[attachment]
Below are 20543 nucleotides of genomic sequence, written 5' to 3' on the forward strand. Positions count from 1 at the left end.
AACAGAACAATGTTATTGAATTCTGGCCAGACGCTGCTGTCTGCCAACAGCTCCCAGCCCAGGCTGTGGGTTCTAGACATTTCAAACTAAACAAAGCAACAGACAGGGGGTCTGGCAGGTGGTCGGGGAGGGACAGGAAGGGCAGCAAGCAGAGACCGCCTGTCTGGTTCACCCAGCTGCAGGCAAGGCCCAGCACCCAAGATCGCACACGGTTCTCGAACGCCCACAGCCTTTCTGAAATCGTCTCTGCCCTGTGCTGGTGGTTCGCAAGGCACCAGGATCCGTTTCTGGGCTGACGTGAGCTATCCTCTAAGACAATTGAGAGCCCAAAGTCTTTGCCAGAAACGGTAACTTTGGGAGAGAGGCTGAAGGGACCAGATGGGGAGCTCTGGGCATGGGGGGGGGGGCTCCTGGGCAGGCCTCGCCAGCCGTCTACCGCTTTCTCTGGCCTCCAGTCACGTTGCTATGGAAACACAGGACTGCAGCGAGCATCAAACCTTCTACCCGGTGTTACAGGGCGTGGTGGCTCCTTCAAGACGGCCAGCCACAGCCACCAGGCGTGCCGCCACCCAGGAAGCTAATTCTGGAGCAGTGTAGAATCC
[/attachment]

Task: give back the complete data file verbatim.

Below are 20543 nucleotides of genomic sequence, written 5' to 3' on the forward strand. Positions count from 1 at the left end.
AACAGAACAATGTTATTGAATTCTGGCCAGACGCTGCTGTCTGCCAACAGCTCCCAGCCCAGGCTGTGGGTTCTAGACATTTCAAACTAAACAAAGCAACAGACAGGGGGTCTGGCAGGTGGTCGGGGAGGGACAGGAAGGGCAGCAAGCAGAGACCGCCTGTCTGGTTCACCCAGCTGCAGGCAAGGCCCAGCACCCAAGATCGCACACGGTTCTCGAACGCCCACAGCCTTTCTGAAATCGTCTCTGCCCTGTGCTGGTGGTTCGCAAGGCACCAGGATCCGTTTCTGGGCTGACGTGAGCTATCCTCTAAGACAATTGAGAGCCCAAAGTCTTTGCCAGAAACGGTAACTTTGGGAGAGAGGCTGAAGGGACCAGATGGGGAGCTCTGGGCATGGGGGGGGGGGCTCCTGGGCAGGCCTCGCCAGCCGTCTACCGCTTTCTCTGGCCTCCAGTCACGTTGCTATGGAAACACAGGACTGCAGCGAGCATCAAACCTTCTACCCGGTGTTACAGGGCGTGGTGGCTCCTTCAAGACGGCCAGCCACAGCCACCAGGCGTGCCGCCACCCAGGAAGCTAATTCTGGAGCAGTGTAGAATCC